The shimmer shades are pretty, but they are tricky to work with.  I tried to swatch them with a dry brush, and that was a disaster.  You get pretty much no product to stick to the synthetic brush that’s included.  If you had a natural hair brush, you might get some more traction, but I don’t know if it would really help that much (and the palette came with a synthetic brush, so it should work with that).  I don’t like sticking wet brushes into pans, as I feel that can affect the shadows and I’m always worried about getting rust on the metal pans, but for these it’s a formula that is best used wet anyway, so I sucked it up and did it.  You get a lot more color payoff with the wet brush, as you can see in the swatch, but the tradeoff is that the application is thicker and a bit chunkier.  Finger application is a little more even and consistent, but you don’t get the same color payoff.  You just have to decide what look is going to work best for you, and how much you want to fuss with it.

L to R: Hexed, Bloodstone, Ojo, Raw Energy, Meditate, Third Eye

Hexed is a medium warm brown “matte,” though the two mattes on this row are more of a satin finish than a true matte.  Bloodstone is a fun red-based shade with strong green metallic shift.  Ojo is a bright true blue with silvery shimmer.  Raw Energy is a light purple with silvery reflect.  Meditate is a brown base with pink metallic shimmer.  Third Eye is a deep browned eggplant, and it’s the least matte of the matte shades (definitely satin, bordering on a shimmer!).

I swatched the mini palette using the same technique as I did with the larger palette.

L to R: Radiate, Attraction, Seeker

Radiate is a dusty rose base with a pale gold metallic shimmer.  Attraction is a pale rose matte.  Seeker is a bright blue with paler blue metallic shimmer.

The mattes in this palette are much more truly matte, and feel like a slightly drier formula.  I prefer the mattes in the mini palette to the ones in the larger palette.

L to R: Optimist, Energy, Eclipse

Optimist is a bright vanilla matte.  It’s definitely different from Good Karma; this shade is a little deeper, a little richer, and has a more yellow tone than Good Karma which is a true bone or ecru matte.  Energy is a mixture of deep green and pale yellow gold which leads to an interesting duochrome metallic combination.  Eclipse is a deep cool brown matte, very consistent and lovely.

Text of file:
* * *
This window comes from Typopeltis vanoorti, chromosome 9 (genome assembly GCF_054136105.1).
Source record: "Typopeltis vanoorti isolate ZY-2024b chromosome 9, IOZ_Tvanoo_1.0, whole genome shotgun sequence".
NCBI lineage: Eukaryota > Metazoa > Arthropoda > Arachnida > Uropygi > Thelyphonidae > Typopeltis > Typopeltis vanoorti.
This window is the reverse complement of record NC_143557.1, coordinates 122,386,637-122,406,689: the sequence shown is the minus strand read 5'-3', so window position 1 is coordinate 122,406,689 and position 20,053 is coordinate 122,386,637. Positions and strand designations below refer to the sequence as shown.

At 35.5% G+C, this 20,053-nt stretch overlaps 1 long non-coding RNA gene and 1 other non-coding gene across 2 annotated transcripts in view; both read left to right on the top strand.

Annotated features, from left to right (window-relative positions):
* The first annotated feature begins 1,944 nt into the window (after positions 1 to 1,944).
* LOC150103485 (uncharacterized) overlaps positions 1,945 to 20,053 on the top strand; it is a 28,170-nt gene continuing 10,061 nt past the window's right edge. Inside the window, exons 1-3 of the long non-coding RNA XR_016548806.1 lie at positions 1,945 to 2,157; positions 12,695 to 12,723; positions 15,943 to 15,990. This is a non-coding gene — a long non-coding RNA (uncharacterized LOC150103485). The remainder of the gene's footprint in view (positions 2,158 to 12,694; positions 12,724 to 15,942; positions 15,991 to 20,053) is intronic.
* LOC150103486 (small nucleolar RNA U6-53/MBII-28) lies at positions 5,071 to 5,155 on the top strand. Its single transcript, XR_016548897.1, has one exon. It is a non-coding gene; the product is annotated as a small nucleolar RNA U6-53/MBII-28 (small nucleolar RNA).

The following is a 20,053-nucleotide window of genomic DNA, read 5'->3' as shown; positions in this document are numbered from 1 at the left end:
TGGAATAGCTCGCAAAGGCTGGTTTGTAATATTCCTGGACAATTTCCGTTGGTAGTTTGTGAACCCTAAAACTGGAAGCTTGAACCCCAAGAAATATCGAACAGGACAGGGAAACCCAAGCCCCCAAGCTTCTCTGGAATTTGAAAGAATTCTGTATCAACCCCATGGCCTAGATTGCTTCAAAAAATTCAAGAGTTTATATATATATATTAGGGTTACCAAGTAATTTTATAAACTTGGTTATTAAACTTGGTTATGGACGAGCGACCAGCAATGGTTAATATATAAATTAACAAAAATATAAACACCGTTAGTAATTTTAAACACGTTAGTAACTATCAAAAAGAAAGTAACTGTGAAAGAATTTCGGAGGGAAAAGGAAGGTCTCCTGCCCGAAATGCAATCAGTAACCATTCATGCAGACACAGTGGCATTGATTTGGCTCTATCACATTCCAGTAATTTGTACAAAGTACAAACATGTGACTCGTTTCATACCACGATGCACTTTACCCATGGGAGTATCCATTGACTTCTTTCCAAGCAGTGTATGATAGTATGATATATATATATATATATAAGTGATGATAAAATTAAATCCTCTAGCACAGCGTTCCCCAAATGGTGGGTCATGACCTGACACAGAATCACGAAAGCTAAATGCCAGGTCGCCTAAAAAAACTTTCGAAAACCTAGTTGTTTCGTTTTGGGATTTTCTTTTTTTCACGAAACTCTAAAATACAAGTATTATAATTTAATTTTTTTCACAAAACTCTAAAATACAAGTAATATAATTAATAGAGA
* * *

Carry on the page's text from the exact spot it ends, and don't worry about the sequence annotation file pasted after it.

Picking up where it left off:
I like these palettes.  I want to say that first, because I’m also going to say that Urban Decay just isn’t that edgy, cool girl that hangs out at head shops.  She used to be a revolutionary, but she grew up and she traded all of that in for a corporate job and a 401K.  And that’s ok.  And for the people who didn’t take that path and are still hanging out with the cool kids at the skate park who all think Urban Decay is a sellout, that’s ok too.  I don’t think that a brand (or a person) has to stay who they were.  We’re allowed to grow, and change, and evolve.

This Stone Vibes collection is more subdued.  You have to work harder to recapture that wild, youthful love of color that use to be this brand’s signature.  It’s not necessarily bad (though I’m not 100% in love with how much work you have to put into these shimmers) but it’s just not the same as what it used to be.  And maybe I’m just a wannabe revolutionary queer from the 90s who has also lost my edge, but it’s always sad when the things you loved for their distance from the boring, squishy mainstream center have shifted closer to that center…and may have taken you with them.

This post is getting maudlin.  That wasn’t the plan.

Would I recommend these palettes?  Yes, if you want a metallic shimmer palette that’s a little fussy but has a level of sophistication and safety that is harder to find from the more adventurous indie brands that are all over the makeup scene these days. It’s not there to remind you about how to be young and hip and on trend; it’s there to remind you that anyone can play with colors and trends, that makeup should not only be fun, but also accessible.

There isn’t an expiration on being one of the cool kids…

(I’m not sure what sort of shame spiral just happened, but let’s end on a high note: here’s Angelica Nyqvist – from Sweden! – trying out the palette on her channel)